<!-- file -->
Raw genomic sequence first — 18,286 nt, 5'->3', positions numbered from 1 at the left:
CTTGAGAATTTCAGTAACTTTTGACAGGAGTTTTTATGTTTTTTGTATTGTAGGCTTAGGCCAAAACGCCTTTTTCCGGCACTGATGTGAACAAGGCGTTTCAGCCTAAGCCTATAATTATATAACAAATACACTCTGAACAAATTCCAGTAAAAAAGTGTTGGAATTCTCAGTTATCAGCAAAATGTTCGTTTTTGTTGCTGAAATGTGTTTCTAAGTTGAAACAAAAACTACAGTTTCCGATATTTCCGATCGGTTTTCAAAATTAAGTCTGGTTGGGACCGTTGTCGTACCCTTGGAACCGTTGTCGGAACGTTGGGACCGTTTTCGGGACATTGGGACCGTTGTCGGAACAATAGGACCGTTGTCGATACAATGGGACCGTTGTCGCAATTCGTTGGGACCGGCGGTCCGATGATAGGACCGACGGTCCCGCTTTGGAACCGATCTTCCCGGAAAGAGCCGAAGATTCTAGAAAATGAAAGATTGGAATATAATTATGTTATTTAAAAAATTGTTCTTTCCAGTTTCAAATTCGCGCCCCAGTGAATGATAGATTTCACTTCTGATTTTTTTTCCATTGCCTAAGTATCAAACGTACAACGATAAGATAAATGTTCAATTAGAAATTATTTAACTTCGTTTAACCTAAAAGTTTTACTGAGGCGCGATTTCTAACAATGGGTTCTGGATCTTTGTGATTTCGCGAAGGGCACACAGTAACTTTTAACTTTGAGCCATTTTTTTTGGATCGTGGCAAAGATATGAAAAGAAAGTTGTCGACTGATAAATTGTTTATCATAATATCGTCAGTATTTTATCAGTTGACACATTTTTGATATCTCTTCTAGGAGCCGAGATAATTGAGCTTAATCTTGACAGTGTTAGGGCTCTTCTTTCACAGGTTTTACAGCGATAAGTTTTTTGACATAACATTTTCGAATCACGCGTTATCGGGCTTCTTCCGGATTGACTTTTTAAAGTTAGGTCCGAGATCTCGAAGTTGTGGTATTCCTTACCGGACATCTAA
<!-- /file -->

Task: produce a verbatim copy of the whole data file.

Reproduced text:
Raw genomic sequence first — 18,286 nt, 5'->3', positions numbered from 1 at the left:
CTTGAGAATTTCAGTAACTTTTGACAGGAGTTTTTATGTTTTTTGTATTGTAGGCTTAGGCCAAAACGCCTTTTTCCGGCACTGATGTGAACAAGGCGTTTCAGCCTAAGCCTATAATTATATAACAAATACACTCTGAACAAATTCCAGTAAAAAAGTGTTGGAATTCTCAGTTATCAGCAAAATGTTCGTTTTTGTTGCTGAAATGTGTTTCTAAGTTGAAACAAAAACTACAGTTTCCGATATTTCCGATCGGTTTTCAAAATTAAGTCTGGTTGGGACCGTTGTCGTACCCTTGGAACCGTTGTCGGAACGTTGGGACCGTTTTCGGGACATTGGGACCGTTGTCGGAACAATAGGACCGTTGTCGATACAATGGGACCGTTGTCGCAATTCGTTGGGACCGGCGGTCCGATGATAGGACCGACGGTCCCGCTTTGGAACCGATCTTCCCGGAAAGAGCCGAAGATTCTAGAAAATGAAAGATTGGAATATAATTATGTTATTTAAAAAATTGTTCTTTCCAGTTTCAAATTCGCGCCCCAGTGAATGATAGATTTCACTTCTGATTTTTTTTCCATTGCCTAAGTATCAAACGTACAACGATAAGATAAATGTTCAATTAGAAATTATTTAACTTCGTTTAACCTAAAAGTTTTACTGAGGCGCGATTTCTAACAATGGGTTCTGGATCTTTGTGATTTCGCGAAGGGCACACAGTAACTTTTAACTTTGAGCCATTTTTTTTGGATCGTGGCAAAGATATGAAAAGAAAGTTGTCGACTGATAAATTGTTTATCATAATATCGTCAGTATTTTATCAGTTGACACATTTTTGATATCTCTTCTAGGAGCCGAGATAATTGAGCTTAATCTTGACAGTGTTAGGGCTCTTCTTTCACAGGTTTTACAGCGATAAGTTTTTTGACATAACATTTTCGAATCACGCGTTATCGGGCTTCTTCCGGATTGACTTTTTAAAGTTAGGTCCGAGATCTCGAAGTTGTGGTATTCCTTACCGGACATCTAA